The only time she did not like how she looked was when she was pregnant with Ranald. She wasn’t one of those women who glow
As soon as Harriet’s in, the second she hears the screen door bang shut behind her, she feels an arm come round her neck. “Ranald?” She can hardly gasp the name. The arm tightens. Something with a point pushes into the small of her back. Breath — smelling of Juicy Fruit gum — blows hot across her cheek. She turns her head to the right, and the pressure on her throat eases. It can’t be Ranald. He doesn’t chew gum. And not even Ranald would play a trick like this. “What do you want?” she says. Her voice surprises her — low and calm.
No answer. Just a sharp intake of breath. The arm at her neck is trembling, and she detects a tremor in the hard point digging in just below her back ribs. Is he just a kid? One of the town boys who stand in a sullen pack outside the 7-Eleven?
“Tell you what.” She tries to sound companionable, to take the tone she used to with Ranald when she had to coax him out of one of his sulks, give him some means of retreat with honour. “You can just let go of me. I won’t turn around. I won’t look at you. I’ll never know who you are. You can get out of here, really fast, and it will be all right. You won’t be in any trouble — ”
She’s on the floor. On her hands and knees. A second shove, from a foot to her buttock, pushes her flat. She breathes in the dusty smell of the rag rug.
“Where is it ?” He sounds as if he’s trying to make his voice deeper and rougher than it is. The foot gouges her buttock. “Where ?”
“You mean — my money?” Another gouge. “My purse is in the bedroom. On the dresser. I don’t have much — ”
He grabs her bathing-suit straps. Pulls her up onto her knees. She scrambles to get her feet under her. Then his arm is at her throat again. The pointy thing in her back.
“Go get it! Move !” His voice cracks on the last word.
They do a clumsy dance out of the living/dining room, around the corner, past the bathroom. She thinks of something and stops. He shoves her. “Wait.” He shoves her again. “No! Wait. Please. There is a mirror on the dresser. I promised I wouldn’t look at you. So put your hand over my eyes. Or turn us around and back us into the bedroom. That way, you’ll know I haven’t seen you.”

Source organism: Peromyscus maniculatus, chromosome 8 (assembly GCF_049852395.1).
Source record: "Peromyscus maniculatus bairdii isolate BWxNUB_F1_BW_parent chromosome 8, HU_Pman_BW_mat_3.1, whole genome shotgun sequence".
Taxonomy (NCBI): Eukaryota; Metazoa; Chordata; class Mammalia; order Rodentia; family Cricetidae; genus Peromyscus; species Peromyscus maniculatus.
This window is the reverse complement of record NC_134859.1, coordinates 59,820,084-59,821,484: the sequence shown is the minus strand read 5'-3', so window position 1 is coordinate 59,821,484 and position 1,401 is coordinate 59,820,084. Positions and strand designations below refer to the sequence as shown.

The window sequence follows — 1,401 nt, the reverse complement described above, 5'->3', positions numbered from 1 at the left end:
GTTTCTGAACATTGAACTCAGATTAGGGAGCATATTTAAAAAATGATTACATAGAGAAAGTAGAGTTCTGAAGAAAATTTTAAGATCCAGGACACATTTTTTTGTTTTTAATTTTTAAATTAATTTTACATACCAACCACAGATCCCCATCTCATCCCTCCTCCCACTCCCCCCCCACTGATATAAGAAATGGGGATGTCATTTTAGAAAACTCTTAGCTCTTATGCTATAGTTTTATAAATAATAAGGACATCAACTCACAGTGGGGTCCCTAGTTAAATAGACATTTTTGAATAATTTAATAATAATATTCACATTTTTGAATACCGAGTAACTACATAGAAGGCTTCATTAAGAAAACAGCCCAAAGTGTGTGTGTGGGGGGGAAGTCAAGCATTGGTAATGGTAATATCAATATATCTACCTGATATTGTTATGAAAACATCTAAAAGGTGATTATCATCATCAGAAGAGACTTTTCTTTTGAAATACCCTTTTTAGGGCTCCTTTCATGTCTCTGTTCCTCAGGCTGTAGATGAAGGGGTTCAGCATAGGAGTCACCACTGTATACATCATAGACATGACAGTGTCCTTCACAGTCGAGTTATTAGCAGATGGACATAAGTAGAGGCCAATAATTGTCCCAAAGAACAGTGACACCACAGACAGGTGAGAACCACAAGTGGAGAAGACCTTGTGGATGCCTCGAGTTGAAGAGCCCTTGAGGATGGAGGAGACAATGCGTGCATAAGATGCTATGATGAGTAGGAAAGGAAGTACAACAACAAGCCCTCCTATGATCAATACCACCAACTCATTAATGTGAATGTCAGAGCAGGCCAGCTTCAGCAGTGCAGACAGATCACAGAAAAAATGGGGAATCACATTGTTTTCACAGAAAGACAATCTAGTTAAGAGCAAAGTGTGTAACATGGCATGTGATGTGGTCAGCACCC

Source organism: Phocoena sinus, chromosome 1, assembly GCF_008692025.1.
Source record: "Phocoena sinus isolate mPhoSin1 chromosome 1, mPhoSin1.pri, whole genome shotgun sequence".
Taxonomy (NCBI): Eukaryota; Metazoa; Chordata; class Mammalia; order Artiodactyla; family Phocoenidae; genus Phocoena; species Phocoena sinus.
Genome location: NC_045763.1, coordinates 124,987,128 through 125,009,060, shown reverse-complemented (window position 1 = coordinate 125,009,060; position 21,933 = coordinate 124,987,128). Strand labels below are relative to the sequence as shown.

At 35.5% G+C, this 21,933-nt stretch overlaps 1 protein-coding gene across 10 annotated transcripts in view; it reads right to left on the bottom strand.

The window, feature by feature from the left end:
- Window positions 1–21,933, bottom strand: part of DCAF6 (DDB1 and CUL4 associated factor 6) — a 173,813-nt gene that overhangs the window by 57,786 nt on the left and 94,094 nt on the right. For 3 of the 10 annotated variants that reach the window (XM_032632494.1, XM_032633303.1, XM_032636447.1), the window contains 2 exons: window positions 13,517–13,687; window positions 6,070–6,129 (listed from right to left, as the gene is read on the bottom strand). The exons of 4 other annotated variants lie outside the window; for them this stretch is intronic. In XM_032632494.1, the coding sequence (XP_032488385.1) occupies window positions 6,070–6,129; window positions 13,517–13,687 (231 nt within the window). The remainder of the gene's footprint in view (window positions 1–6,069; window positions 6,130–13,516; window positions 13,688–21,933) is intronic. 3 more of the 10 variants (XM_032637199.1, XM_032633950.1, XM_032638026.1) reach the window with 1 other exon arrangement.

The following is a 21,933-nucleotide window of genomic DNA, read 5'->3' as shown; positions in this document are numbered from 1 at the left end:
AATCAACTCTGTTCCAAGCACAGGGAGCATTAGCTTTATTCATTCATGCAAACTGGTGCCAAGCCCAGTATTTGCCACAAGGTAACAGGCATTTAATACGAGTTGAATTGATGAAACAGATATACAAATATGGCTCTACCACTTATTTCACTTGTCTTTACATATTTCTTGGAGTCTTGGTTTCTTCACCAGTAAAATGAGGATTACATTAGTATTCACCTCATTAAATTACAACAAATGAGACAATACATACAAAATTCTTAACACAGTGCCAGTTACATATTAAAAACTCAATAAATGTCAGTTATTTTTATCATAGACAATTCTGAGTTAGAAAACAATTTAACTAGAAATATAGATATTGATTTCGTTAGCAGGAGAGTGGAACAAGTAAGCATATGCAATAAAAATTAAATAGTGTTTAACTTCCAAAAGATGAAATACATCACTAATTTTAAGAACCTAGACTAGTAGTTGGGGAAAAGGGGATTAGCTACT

They stand still. She can feel him panting, can smell the Juicy Fruit on his breath. All at once, he swings her to the side, shoves her onto the bathroom floor. She slides on the tile, slams her head against the toilet. Sees stars. Hears him going into the bedroom. A clatter. A thump. Then he’s pounding past her, back through the cottage, out the door and gone.
Slowly, she sits up. Touches her head where it hit the toilet. No blood, but a goose egg rising. Her knees are red from where they skidded on the rug and the tile. Her elbow hurts. And she’s starting to stiffen up all over.
But she’s okay. And utterly amazed at herself. The way she remembered that trick of turning her head so she could breathe. When was the Safety for Seniors talk? Last winter. And she almost didn’t go. Figured it would just be common sense, nothing new. But she did go, and she did learn something. “If someone comes up behind you and puts their arm across your windpipe,” the young police officer told them, “turn your head into the crook of his elbow. That will give you some breathing space.” What would have happened if she hadn’t heard that bit of advice? She might be unconscious. Brain-damaged. Dead, even. She feels her head again. She should put some ice on that lump. She imagines it sticking